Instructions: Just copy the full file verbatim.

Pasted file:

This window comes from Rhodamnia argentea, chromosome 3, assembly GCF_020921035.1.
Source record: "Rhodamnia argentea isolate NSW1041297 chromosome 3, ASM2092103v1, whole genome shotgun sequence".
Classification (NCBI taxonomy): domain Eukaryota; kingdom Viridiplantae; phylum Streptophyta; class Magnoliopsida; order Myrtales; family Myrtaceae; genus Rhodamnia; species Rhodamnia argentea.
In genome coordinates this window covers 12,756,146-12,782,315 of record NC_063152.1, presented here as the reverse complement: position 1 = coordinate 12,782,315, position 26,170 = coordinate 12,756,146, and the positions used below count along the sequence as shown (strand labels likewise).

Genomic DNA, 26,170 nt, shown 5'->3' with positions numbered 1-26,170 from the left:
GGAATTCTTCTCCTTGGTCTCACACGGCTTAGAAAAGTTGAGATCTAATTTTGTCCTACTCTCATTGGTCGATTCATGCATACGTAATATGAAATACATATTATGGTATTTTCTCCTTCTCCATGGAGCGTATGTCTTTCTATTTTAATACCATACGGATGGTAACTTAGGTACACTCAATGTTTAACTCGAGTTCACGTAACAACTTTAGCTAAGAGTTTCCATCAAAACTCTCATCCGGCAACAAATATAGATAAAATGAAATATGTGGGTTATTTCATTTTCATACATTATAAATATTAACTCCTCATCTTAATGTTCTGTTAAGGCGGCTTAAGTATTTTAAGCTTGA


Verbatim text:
This window comes from Rhodamnia argentea, chromosome 3, assembly GCF_020921035.1.
Source record: "Rhodamnia argentea isolate NSW1041297 chromosome 3, ASM2092103v1, whole genome shotgun sequence".
Classification (NCBI taxonomy): domain Eukaryota; kingdom Viridiplantae; phylum Streptophyta; class Magnoliopsida; order Myrtales; family Myrtaceae; genus Rhodamnia; species Rhodamnia argentea.
In genome coordinates this window covers 12,756,146-12,782,315 of record NC_063152.1, presented here as the reverse complement: position 1 = coordinate 12,782,315, position 26,170 = coordinate 12,756,146, and the positions used below count along the sequence as shown (strand labels likewise).

Genomic DNA, 26,170 nt, shown 5'->3' with positions numbered 1-26,170 from the left:
GGAATTCTTCTCCTTGGTCTCACACGGCTTAGAAAAGTTGAGATCTAATTTTGTCCTACTCTCATTGGTCGATTCATGCATACGTAATATGAAATACATATTATGGTATTTTCTCCTTCTCCATGGAGCGTATGTCTTTCTATTTTAATACCATACGGATGGTAACTTAGGTACACTCAATGTTTAACTCGAGTTCACGTAACAACTTTAGCTAAGAGTTTCCATCAAAACTCTCATCCGGCAACAAATATAGATAAAATGAAATATGTGGGTTATTTCATTTTCATACATTATAAATATTAACTCCTCATCTTAATGTTCTGTTAAGGCGGCTTAAGTATTTTAAGCTTGA